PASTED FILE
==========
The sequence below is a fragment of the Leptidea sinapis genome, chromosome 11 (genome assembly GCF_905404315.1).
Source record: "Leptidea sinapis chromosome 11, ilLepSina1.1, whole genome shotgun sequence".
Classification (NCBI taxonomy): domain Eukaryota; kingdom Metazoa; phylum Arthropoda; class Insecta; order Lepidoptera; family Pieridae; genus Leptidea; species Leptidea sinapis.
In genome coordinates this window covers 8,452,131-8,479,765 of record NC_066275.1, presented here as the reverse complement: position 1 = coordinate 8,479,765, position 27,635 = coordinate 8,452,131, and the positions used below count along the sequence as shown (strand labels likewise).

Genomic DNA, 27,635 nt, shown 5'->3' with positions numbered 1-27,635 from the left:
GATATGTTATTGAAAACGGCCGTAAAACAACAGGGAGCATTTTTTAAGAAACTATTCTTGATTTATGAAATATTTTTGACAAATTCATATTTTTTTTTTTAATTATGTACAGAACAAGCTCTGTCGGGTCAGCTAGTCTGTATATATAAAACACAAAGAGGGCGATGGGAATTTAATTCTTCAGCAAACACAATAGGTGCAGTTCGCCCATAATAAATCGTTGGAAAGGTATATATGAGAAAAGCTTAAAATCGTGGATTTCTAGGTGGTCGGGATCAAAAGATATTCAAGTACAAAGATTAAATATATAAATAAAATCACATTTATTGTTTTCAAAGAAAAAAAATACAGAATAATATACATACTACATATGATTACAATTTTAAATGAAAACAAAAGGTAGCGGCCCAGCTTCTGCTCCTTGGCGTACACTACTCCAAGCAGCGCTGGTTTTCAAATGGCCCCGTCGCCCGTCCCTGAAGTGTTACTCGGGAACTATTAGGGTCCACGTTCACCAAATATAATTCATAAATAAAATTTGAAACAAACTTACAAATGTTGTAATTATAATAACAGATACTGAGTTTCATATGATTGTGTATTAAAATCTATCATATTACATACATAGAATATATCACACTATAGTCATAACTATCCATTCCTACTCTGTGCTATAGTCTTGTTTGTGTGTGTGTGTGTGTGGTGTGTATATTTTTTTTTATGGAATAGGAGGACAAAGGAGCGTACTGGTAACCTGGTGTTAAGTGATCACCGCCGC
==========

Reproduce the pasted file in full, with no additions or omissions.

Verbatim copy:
The sequence below is a fragment of the Leptidea sinapis genome, chromosome 11 (genome assembly GCF_905404315.1).
Source record: "Leptidea sinapis chromosome 11, ilLepSina1.1, whole genome shotgun sequence".
Classification (NCBI taxonomy): domain Eukaryota; kingdom Metazoa; phylum Arthropoda; class Insecta; order Lepidoptera; family Pieridae; genus Leptidea; species Leptidea sinapis.
In genome coordinates this window covers 8,452,131-8,479,765 of record NC_066275.1, presented here as the reverse complement: position 1 = coordinate 8,479,765, position 27,635 = coordinate 8,452,131, and the positions used below count along the sequence as shown (strand labels likewise).

Genomic DNA, 27,635 nt, shown 5'->3' with positions numbered 1-27,635 from the left:
GATATGTTATTGAAAACGGCCGTAAAACAACAGGGAGCATTTTTTAAGAAACTATTCTTGATTTATGAAATATTTTTGACAAATTCATATTTTTTTTTTTAATTATGTACAGAACAAGCTCTGTCGGGTCAGCTAGTCTGTATATATAAAACACAAAGAGGGCGATGGGAATTTAATTCTTCAGCAAACACAATAGGTGCAGTTCGCCCATAATAAATCGTTGGAAAGGTATATATGAGAAAAGCTTAAAATCGTGGATTTCTAGGTGGTCGGGATCAAAAGATATTCAAGTACAAAGATTAAATATATAAATAAAATCACATTTATTGTTTTCAAAGAAAAAAAATACAGAATAATATACATACTACATATGATTACAATTTTAAATGAAAACAAAAGGTAGCGGCCCAGCTTCTGCTCCTTGGCGTACACTACTCCAAGCAGCGCTGGTTTTCAAATGGCCCCGTCGCCCGTCCCTGAAGTGTTACTCGGGAACTATTAGGGTCCACGTTCACCAAATATAATTCATAAATAAAATTTGAAACAAACTTACAAATGTTGTAATTATAATAACAGATACTGAGTTTCATATGATTGTGTATTAAAATCTATCATATTACATACATAGAATATATCACACTATAGTCATAACTATCCATTCCTACTCTGTGCTATAGTCTTGTTTGTGTGTGTGTGTGTGTGGTGTGTATATTTTTTTTTATGGAATAGGAGGACAAAGGAGCGTACTGGTAACCTGGTGTTAAGTGATCACCGCCGC